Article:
HOTEL BALTIMORE (EP) - Cotton Mather (Laughing Outlaw)
THE BIG PICTURE - Cotton Mather (Laughing Outlaw)

"Texas" and "power-pop" are not concepts one tends to associate with each other, but then again, there's Cotton Mather. Named after a furiously intolerant Puritan, this Austin quartet originally formed in 1991 and released three albums (two of them on the Brit Rainbow Quartz label, after garnering the attention of Oasis guy Noel Gallagher) before beginning a relationship with Laughing Outlaw, the Aussie label co-owned by Radio Birdman associate/Phantom Records honcho Jules Normington and inexplicably dedicated to American power-pop and alt-country acts. (Maybe not so inexplicably; after all, longtime Oz rock aficionado and Divine Rites webmaster Didier Georgieff performs a similar function for the culty ex-Dream Syndicate leader Steve Wynn's e-list.) Built around the nucleus of singer/songwriter Robert Harrison and guitarist Whit Williams, this band plays Beatlesque (make that Lennonesque) pop, hardly my favorite style, but with enough energy and verve to make it always AT LEAST interesting, and often better than that.

From the band shot on the "Big Picture" slick, these guys look like loser mirror-star wannabes, especially Harrison, sitting down to play acoustic guitar while wearing a headset mic as the band performs in what looks like somebody's backyard. But looks can be deceiving. (Best part of the package on that particular shiny silver disc: the painting of the shapely lass on the back of the slick. Shoulda made that the cover; this album is never gonna make it into the Marts anyway.)

From the opening, crashing chords of "Lost My Motto" (reminiscent of something by Tucson's Rich Hopkins & Luminarios), the "Hotel Baltimore" EP demonstrates that these guys remember the "rock" in "pop-rock," avoiding the preciousness that this kind of thing can have. Harrison's flair for melody and harmony is offset by crunching guitars and a crisp, driving rhythm section, while the flanged guitar solo sounds like something off the White Album, albeit with lots more energy. "El Matador" is redolent of those other Brit popsters Squeeze, but again, with more rock-like forward motion than those guys were ever able to muster. Harrison's adenoidal voice is reminiscent of both Lennon and Squeeze-meister Glenn Tilbrook. The brief, lilting "Baby Freeze Queen" (which appears in different versions on both of these discs) could be an outtake from the Beatles' psych period.

Things pick up again with the rockin' "Missing the Boat," which features punky drive from the riddim boyzzz and more Townshend-esque power chords. The atmospheric "John Wayne Jung" is reminiscent of old Brian Eno albums like "Before and After Silence" and "Music for Films" (how embarrassing to admit that I remember those!), especially the Frippertronic-sounding distorto guitar. "Dream Girl" is an Arthur Alexander ("Anna," "You Better Move On") hit from way back in '62, sung the way unrepentant rocker Lennon might have, while "Altar Boy (Jimbo's Theme)" is little more than a fragment in search of resolution (shades of Guided By Voices).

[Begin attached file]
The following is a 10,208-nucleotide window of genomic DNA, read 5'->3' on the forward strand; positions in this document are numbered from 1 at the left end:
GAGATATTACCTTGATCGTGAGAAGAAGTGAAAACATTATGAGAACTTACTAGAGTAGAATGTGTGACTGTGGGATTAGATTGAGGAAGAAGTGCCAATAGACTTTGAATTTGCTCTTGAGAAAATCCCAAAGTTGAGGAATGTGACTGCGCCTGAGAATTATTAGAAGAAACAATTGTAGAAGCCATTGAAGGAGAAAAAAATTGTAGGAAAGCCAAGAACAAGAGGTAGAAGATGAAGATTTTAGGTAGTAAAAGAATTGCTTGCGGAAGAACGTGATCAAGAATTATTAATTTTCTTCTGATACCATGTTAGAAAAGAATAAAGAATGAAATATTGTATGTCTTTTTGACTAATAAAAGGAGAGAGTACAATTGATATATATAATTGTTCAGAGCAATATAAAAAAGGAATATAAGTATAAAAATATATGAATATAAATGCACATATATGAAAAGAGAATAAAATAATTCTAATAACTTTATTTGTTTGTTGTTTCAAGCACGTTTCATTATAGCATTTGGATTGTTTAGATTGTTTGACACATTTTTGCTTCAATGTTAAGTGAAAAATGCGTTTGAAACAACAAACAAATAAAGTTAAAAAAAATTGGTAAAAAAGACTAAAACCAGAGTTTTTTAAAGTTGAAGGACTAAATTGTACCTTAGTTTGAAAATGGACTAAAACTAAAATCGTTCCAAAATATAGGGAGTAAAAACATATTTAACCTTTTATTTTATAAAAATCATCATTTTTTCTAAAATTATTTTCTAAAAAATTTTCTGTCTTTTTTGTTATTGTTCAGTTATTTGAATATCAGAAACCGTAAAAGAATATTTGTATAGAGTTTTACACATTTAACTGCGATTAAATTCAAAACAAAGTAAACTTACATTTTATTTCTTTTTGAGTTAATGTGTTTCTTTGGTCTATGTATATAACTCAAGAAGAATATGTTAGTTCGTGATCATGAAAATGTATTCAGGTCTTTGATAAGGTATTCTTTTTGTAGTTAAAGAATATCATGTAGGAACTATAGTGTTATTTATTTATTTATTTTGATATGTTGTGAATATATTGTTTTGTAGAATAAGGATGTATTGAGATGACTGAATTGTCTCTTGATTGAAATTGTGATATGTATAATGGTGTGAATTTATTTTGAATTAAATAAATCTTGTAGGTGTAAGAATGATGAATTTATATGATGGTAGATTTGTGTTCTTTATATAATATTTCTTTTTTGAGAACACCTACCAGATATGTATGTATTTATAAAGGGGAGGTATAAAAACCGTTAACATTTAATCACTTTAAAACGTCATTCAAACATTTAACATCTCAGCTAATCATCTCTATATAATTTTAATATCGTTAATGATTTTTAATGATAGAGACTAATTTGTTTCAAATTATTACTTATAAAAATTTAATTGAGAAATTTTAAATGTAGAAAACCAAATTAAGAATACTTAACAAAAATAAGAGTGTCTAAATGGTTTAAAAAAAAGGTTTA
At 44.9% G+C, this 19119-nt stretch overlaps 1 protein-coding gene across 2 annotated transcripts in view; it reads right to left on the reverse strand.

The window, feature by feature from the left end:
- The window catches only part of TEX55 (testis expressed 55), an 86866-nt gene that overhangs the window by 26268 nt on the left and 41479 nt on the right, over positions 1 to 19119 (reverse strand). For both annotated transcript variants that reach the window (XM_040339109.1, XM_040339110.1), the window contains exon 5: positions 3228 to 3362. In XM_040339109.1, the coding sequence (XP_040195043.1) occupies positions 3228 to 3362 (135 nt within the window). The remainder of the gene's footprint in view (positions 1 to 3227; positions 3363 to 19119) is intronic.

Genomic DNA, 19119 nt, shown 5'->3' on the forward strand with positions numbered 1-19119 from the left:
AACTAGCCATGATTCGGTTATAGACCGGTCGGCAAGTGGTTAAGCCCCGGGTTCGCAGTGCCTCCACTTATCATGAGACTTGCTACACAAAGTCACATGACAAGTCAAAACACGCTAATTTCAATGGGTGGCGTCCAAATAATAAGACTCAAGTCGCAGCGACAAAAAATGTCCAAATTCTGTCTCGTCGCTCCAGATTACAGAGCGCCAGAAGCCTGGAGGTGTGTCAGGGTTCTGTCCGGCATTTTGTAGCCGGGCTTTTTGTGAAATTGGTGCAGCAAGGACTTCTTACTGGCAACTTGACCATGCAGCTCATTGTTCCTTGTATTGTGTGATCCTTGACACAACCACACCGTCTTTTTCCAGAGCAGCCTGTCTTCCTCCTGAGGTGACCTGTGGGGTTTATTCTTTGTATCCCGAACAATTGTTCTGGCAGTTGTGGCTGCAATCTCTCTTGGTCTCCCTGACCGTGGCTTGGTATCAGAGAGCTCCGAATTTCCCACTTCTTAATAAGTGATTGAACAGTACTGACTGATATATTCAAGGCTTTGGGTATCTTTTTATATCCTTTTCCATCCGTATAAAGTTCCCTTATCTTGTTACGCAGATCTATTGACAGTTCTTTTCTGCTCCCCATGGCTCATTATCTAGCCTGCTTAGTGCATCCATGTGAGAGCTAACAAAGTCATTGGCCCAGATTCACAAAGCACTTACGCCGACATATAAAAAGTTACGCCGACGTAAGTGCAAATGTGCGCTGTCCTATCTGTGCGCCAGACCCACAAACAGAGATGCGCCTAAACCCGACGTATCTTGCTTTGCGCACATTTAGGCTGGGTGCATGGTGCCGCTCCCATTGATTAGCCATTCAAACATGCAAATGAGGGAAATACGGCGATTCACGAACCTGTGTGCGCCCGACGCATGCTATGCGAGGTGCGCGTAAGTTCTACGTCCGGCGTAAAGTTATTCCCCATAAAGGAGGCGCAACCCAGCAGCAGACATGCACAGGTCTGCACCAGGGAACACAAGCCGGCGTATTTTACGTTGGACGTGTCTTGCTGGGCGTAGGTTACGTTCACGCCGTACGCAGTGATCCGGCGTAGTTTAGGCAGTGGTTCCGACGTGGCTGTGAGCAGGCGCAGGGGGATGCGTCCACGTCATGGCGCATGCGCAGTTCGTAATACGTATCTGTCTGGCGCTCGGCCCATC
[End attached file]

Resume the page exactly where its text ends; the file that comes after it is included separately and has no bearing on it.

Last year's full-length "The Big Picture" opens strongly with "Last of the Mohicans," featuring the same claustrophobic vocal sound as much of Lennon's late-period ('67-'70) Beatle output (which, uh, ELO sought to emulate) on a tune with a lot more power and drama than anything the Beatles ever attempted (which disappointingly fizzles out in a mess of synth noise and drum clatter). "Marathon Man" is a mid-tempo rocker with more Clapton-on-the-White-Album flanged guitarissimo from Williams and something that could be either Native American chanting or football crowd singalong at the end. "40 Watt Solution" uses electric 12-string, theremin (!), and backward-sounding guitars to create a head-spinning ambience. "Glory Eyes" has great melodic bassplaying from Josh Gravelin underpinning THOSE HARMONIES.

"Monterrey Honey" overlays a melody worthy of Elvis Costello on a "Pet Sounds"-ethereal background of harps and strings. "AMPS of Sugarland" raises the Heartland-rock stakes, all chiming 12-string, agile bass figures and galloping drums. The 12-string remains in full effect on "Panama Slides," a reminder (probably needed) that what made the early Byrds distinctive was not just Jim McGuinn's Rickenbacker but also Gene Clark's melodicism. The guitar intro to "Story of Anna" evokes the memory of the one from the Pretenders' "Kid." (Anyone else remember James Honeyman-Scott?) And when was the last time you heard a decent rock song sung in ITALIAN?

I'll leave you to discover the rest of "The Big Picture"'s pleasures yourself. The most astonishing impression one gets while listening to these recordings is just how far from the mainstream melodic pop-rock has moved. A kinda disturbing thought, but not enough to prevent one from enjoying this tremendously entertaining band. - Ken Shimamoto

Hotel Baltimore

 

 

The Big Picture


 

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